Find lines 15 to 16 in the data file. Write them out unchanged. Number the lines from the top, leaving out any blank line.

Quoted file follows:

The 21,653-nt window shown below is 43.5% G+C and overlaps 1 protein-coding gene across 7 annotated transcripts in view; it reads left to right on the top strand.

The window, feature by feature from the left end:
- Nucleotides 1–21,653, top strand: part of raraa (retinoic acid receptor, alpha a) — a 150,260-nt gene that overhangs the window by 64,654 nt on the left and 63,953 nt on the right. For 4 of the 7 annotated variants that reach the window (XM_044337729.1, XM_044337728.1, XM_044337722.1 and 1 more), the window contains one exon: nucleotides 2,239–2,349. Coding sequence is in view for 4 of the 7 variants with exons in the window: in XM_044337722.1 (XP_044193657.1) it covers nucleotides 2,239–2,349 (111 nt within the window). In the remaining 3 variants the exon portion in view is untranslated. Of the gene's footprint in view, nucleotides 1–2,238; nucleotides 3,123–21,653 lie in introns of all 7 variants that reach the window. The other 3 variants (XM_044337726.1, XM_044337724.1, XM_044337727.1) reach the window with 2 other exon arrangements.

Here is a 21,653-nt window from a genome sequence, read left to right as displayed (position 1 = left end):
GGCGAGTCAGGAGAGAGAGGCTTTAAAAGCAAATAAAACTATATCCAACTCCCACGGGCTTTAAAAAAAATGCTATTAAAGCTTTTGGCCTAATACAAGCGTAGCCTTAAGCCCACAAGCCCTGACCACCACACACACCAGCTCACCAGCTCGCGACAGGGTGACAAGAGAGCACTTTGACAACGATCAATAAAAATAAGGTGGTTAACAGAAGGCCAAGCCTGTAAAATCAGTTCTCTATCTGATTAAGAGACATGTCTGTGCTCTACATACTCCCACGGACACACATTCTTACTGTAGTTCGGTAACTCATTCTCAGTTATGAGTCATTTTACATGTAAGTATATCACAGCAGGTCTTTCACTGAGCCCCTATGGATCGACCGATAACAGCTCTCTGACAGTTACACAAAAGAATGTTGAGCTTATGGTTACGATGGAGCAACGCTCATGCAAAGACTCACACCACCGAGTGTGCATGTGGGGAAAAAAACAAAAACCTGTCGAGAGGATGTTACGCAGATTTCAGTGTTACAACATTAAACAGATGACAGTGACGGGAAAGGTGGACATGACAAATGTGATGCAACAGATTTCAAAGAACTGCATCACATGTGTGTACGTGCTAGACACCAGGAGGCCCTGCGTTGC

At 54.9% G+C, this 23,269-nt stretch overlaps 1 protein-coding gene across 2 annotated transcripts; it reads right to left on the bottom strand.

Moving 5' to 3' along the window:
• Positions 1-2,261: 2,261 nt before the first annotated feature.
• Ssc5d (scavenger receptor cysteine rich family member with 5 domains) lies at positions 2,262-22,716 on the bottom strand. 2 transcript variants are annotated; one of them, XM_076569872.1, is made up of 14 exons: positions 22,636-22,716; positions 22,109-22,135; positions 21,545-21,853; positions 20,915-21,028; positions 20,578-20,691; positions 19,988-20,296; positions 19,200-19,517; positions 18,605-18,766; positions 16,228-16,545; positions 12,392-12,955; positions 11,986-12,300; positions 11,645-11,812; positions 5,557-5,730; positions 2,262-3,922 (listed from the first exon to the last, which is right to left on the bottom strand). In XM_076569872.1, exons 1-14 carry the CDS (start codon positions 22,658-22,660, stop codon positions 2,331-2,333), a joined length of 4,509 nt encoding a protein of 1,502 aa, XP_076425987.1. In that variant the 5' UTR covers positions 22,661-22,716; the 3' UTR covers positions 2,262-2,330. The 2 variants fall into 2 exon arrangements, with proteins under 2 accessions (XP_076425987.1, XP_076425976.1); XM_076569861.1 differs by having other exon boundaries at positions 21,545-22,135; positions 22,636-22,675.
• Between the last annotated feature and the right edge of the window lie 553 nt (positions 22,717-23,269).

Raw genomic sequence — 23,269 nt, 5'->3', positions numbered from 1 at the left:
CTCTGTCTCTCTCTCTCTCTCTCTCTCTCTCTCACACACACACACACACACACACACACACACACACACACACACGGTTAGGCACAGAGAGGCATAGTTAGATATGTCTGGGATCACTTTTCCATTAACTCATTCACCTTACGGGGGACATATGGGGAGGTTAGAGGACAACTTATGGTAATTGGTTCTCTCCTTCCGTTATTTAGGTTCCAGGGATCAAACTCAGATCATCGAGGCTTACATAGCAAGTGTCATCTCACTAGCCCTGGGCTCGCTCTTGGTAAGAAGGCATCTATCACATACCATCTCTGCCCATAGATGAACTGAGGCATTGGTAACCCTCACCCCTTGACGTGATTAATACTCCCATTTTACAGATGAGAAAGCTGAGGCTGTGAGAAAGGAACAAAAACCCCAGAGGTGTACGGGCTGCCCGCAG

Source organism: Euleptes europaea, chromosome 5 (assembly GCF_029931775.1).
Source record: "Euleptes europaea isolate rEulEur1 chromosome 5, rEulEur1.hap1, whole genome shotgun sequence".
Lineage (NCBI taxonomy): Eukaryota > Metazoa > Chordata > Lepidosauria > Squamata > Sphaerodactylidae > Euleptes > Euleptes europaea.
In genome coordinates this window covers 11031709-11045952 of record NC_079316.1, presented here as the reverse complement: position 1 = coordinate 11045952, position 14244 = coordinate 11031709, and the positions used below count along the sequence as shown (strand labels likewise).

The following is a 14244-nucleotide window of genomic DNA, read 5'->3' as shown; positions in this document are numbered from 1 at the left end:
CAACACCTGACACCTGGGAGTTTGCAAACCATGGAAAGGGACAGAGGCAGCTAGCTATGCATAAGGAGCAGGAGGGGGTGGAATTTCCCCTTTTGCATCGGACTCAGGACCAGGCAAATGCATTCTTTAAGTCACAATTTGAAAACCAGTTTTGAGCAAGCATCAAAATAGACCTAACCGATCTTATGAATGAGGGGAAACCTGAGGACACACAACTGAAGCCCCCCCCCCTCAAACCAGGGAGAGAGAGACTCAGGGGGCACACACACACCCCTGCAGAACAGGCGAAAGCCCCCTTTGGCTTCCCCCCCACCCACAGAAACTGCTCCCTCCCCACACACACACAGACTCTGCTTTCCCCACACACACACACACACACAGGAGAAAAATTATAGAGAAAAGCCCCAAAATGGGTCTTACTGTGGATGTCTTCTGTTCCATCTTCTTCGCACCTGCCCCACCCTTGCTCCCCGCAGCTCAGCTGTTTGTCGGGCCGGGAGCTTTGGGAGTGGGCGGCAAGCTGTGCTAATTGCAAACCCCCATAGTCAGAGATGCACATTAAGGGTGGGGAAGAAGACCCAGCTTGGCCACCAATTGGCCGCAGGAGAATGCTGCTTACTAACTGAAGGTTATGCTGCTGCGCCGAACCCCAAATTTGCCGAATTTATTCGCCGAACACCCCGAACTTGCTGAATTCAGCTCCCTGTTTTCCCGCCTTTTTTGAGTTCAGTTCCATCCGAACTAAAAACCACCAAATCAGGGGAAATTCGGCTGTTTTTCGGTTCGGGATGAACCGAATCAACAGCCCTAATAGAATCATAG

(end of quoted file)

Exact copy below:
Lineage (NCBI taxonomy): Eukaryota > Metazoa > Chordata > Lepidosauria > Squamata > Sphaerodactylidae > Euleptes > Euleptes europaea.
In genome coordinates this window covers 11031709-11045952 of record NC_079316.1, presented here as the reverse complement: position 1 = coordinate 11045952, position 14244 = coordinate 11031709, and the positions used below count along the sequence as shown (strand labels likewise).